Jim hesitated, torn between his duty and his concern. One quick look at Blair’s pale features beneath the oxygen mask was enough to convince him. "Go," he shouted. "I’ve spotted Freeman. Radio for some backup. He’s in the foothills right above us."

"It’ll be dark soon. You’re not going to be able to track him at night."

Jim nodded his head. "I’m ex-Special Forces, I know what I’m doing."

John regarded him for a moment longer. "You need some help? I could leave one of my men with you."

Jim shook his head. "Just someone else to worry about. I’ll be fine. You just get my partner to the hospital."

"You got it." John motioned to the chopper pilot.

Jim watched Freeman watch him and saw the man stand up and hurriedly pack his binoculars away before scurrying into the bushes. The detective smiled grimly and headed up the slope toward his quarry. "Time for a little cat and mouse. Let’s see how you like a taste of your own medicine."


The grass was slick under his feet and Jim slipped backward a few times as he made his way up the steep slope toward Freeman. He grimaced as his foot sank into soft mud and the cold sludge oozed into his shoe. It was raining again, not as heavily as before, but a constant drizzle that made the going arduous and slow. He slid once more and cursed as his ankle went over on its side, sending a burning shaft of pain through his foot.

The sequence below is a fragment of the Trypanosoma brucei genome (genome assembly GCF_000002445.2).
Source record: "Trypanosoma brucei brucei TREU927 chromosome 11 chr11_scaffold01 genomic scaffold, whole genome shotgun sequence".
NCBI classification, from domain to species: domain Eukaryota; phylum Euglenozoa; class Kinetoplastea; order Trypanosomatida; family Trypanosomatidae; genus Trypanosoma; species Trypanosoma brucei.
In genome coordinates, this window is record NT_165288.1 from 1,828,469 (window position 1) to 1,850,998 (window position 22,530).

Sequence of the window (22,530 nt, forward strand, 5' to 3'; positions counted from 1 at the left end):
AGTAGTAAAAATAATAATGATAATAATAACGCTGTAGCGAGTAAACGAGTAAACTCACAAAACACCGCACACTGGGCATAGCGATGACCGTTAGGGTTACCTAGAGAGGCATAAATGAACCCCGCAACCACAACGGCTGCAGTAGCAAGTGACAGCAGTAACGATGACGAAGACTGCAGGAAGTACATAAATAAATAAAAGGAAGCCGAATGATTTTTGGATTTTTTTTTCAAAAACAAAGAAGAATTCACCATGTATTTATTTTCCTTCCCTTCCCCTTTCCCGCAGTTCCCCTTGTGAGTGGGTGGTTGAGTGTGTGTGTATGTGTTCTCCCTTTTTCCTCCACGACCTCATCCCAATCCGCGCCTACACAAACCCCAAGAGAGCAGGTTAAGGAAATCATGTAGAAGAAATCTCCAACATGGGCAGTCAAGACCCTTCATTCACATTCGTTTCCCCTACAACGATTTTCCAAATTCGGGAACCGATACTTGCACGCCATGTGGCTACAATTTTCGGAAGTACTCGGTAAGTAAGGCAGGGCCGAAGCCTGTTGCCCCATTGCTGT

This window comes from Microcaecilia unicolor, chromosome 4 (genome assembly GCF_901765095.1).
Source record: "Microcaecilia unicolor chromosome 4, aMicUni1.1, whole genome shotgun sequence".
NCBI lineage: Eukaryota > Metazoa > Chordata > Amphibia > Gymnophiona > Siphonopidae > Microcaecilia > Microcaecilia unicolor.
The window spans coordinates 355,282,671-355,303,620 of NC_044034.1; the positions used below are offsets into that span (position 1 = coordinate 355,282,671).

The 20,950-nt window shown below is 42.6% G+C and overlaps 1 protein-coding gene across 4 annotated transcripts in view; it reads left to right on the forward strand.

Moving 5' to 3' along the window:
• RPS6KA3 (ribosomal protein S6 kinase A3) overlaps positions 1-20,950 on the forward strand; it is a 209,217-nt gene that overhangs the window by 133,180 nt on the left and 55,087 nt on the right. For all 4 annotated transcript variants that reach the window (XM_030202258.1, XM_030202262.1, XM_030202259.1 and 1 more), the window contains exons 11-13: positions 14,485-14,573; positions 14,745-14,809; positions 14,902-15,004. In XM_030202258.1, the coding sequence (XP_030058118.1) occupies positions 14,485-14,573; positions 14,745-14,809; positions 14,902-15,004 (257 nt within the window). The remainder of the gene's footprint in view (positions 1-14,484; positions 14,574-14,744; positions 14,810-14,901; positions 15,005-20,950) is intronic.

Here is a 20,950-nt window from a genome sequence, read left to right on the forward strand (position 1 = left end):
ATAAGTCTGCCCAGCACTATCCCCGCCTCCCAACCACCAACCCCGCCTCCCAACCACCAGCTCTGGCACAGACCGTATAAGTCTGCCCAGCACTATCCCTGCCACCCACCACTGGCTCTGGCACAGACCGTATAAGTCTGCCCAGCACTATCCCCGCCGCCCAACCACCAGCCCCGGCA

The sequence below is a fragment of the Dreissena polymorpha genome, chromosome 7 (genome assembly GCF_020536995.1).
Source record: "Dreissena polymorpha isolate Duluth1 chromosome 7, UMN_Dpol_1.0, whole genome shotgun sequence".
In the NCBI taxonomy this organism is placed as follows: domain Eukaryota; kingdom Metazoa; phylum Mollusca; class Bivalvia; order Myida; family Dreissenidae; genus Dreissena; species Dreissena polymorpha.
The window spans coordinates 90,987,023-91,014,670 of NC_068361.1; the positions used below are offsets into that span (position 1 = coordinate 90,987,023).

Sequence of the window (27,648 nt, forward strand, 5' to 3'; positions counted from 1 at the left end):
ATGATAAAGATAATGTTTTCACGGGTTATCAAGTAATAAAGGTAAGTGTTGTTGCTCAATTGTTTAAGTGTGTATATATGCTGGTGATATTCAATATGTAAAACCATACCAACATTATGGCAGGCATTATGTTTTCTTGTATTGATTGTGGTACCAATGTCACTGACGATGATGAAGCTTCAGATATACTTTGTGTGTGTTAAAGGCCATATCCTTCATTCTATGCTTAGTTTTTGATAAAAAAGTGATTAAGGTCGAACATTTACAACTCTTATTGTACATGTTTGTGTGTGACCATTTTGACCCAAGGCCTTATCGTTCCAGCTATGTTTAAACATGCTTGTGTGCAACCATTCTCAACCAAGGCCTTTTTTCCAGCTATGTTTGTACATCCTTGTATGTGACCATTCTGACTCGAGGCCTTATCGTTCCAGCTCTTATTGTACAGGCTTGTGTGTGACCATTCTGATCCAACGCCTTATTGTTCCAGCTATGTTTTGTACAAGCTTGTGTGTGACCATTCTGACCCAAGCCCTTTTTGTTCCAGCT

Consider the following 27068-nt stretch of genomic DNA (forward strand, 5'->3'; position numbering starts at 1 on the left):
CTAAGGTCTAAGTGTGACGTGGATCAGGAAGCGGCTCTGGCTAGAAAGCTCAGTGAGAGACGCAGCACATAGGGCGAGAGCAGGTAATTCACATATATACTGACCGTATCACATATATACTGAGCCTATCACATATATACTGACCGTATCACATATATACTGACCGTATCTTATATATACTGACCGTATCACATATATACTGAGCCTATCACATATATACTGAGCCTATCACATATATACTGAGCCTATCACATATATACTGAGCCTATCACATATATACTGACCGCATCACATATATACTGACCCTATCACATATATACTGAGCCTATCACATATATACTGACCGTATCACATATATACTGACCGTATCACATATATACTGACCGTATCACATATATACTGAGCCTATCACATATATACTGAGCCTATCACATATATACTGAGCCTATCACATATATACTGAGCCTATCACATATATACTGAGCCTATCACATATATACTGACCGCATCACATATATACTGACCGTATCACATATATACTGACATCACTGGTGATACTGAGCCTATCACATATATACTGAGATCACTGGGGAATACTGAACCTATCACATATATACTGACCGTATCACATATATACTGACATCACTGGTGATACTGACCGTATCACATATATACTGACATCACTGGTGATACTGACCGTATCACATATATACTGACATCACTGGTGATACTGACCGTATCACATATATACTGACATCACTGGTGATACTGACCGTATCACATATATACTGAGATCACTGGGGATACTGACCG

Keeping his head down, watching his feet, Jim extended his senses beyond him, hearing Freeman’s panting breaths and panicked heartbeat as he stumbled up the hill, attempting to outrun his pursuer. Jim allowed himself another smile. They were on the sentinel’s playing field now and he was getting closer with each step as Freeman began to tire.

He could hear Freeman just ahead of him now, where the hilltop flattened out to a panoramic plateau. Moving carefully, mindful of making any noise that might alert the other man to his presence, Jim skirted around the large boulders that sat atop the crest and approached his quarry silently from behind.

A shadow or movement alerted Freeman at the last moment and he whirled around rapidly to face Jim, his face paling at the sight of the detective leveling his weapon at him. "Freeze, Freeman. Put your hands up in the air slowly."

Freeman was already shaking his head vehemently as Jim spoke. "Not going to do it, Ellison. I’m not going to let you beat me."

Jim took another step closer. "I told you not to move, Freeman," he threatened. "I’d just as soon shoot you now, but my boss would be pissed with the paperwork, so I suggest you do what I asked."

"I got you where it hurts, Ellison," the other gloated as he took a single step back. "I killed your little hippy partner."

Jim shook his head. "Sandburg is going to be okay. They just choppered him out."

"He’s going to die."

Jim blinked against the sudden vision of Blair’s pale, dead face at the fountain and Freeman attacked in that moment. Jim’s finger tightened on the trigger even as the other man jumped toward him, feeling the weapon buck in his hand as it discharged and hearing Freeman’s gasp of pain or surprise or both as the bullet found its target. Then both men were falling back as Freeman’s weight slammed into Jim and carried them both over the edge of the hill.